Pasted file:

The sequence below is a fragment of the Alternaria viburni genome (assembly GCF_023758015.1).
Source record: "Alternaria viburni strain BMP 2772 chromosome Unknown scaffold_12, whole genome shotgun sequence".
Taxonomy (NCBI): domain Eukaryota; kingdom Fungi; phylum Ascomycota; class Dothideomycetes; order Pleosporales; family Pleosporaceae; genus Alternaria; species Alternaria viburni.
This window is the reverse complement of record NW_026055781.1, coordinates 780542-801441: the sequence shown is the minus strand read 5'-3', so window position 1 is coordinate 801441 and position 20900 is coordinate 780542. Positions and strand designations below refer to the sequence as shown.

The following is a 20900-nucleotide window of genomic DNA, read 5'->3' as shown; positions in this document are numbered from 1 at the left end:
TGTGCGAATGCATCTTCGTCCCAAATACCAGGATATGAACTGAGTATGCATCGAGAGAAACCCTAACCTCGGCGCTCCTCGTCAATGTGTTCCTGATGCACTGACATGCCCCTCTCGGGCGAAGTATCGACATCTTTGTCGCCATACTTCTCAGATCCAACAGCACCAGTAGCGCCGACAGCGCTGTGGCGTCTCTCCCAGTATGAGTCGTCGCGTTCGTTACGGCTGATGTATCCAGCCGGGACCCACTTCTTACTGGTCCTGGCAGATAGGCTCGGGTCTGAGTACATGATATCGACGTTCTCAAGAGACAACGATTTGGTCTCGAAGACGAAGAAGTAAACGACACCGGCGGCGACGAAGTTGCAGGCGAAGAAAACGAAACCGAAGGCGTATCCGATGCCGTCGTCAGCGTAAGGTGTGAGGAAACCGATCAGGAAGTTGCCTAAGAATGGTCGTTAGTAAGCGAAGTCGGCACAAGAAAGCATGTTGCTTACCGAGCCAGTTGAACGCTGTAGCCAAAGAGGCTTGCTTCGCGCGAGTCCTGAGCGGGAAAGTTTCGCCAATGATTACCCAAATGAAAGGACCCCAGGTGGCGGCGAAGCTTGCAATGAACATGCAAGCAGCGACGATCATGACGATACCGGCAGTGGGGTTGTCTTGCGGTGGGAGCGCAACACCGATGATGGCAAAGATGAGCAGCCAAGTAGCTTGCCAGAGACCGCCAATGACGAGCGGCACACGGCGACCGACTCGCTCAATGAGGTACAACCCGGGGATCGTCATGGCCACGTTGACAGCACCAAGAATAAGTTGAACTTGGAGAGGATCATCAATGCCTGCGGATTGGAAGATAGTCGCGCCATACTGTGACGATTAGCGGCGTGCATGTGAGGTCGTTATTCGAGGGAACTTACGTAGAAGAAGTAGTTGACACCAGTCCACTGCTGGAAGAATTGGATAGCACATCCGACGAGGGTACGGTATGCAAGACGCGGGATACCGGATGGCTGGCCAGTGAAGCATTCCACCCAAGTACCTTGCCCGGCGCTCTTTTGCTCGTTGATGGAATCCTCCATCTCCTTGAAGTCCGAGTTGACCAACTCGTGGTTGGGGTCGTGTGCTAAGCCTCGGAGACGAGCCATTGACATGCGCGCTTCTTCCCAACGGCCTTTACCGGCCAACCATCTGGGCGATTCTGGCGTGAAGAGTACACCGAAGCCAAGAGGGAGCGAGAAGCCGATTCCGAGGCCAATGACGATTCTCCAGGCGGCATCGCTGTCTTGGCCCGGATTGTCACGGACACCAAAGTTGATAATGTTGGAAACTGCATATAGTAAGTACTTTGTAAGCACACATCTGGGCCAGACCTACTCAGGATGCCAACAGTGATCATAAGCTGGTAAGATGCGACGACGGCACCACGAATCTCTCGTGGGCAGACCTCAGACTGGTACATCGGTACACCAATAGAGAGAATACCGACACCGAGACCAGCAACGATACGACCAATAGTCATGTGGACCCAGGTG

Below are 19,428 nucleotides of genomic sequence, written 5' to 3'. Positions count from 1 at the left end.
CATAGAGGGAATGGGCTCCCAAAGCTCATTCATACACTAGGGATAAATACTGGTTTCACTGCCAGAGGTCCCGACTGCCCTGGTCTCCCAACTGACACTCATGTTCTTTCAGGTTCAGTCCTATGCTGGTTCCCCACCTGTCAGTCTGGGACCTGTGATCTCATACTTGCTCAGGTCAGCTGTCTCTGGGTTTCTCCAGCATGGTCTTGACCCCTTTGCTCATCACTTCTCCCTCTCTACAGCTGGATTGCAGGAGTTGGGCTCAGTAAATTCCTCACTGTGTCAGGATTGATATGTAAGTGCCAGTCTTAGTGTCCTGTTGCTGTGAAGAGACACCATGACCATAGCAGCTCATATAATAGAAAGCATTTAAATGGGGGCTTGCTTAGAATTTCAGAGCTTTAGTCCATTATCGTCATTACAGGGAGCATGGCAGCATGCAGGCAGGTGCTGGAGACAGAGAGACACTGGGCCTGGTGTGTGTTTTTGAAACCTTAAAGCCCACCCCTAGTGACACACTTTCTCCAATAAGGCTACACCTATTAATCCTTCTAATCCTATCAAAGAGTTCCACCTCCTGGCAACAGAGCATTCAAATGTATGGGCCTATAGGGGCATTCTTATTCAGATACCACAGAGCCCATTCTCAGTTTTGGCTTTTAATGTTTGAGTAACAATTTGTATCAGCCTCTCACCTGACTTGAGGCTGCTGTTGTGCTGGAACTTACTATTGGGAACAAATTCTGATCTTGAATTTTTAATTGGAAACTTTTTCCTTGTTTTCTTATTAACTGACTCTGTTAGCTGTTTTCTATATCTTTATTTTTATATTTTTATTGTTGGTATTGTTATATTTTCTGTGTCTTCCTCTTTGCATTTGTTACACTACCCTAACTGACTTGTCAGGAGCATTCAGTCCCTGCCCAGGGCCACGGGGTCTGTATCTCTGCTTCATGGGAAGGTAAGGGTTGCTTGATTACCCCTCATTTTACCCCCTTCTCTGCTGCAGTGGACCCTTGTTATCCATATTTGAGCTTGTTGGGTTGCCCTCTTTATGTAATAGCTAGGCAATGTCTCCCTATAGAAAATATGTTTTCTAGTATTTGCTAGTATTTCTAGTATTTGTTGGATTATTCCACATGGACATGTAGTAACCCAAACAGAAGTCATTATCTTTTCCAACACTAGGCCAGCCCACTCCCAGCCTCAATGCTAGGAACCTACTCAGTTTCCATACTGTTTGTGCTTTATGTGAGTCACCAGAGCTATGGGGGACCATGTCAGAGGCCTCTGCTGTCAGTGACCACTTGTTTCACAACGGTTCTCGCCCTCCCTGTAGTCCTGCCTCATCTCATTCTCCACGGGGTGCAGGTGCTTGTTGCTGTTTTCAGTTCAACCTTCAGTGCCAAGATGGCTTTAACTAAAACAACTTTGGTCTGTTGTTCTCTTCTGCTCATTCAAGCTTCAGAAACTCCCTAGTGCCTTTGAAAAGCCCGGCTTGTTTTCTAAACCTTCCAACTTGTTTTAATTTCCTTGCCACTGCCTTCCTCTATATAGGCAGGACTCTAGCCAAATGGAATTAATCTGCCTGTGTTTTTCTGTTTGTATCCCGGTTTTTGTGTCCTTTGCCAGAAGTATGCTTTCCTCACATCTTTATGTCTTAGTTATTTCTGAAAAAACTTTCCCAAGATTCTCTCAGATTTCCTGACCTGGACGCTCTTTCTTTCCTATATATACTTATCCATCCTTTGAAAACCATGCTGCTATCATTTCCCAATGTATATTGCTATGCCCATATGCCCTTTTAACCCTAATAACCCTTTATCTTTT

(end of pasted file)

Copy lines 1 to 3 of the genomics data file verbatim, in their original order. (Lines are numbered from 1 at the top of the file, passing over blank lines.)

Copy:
The sequence below is a fragment of the Alternaria viburni genome (assembly GCF_023758015.1).
Source record: "Alternaria viburni strain BMP 2772 chromosome Unknown scaffold_12, whole genome shotgun sequence".
Taxonomy (NCBI): domain Eukaryota; kingdom Fungi; phylum Ascomycota; class Dothideomycetes; order Pleosporales; family Pleosporaceae; genus Alternaria; species Alternaria viburni.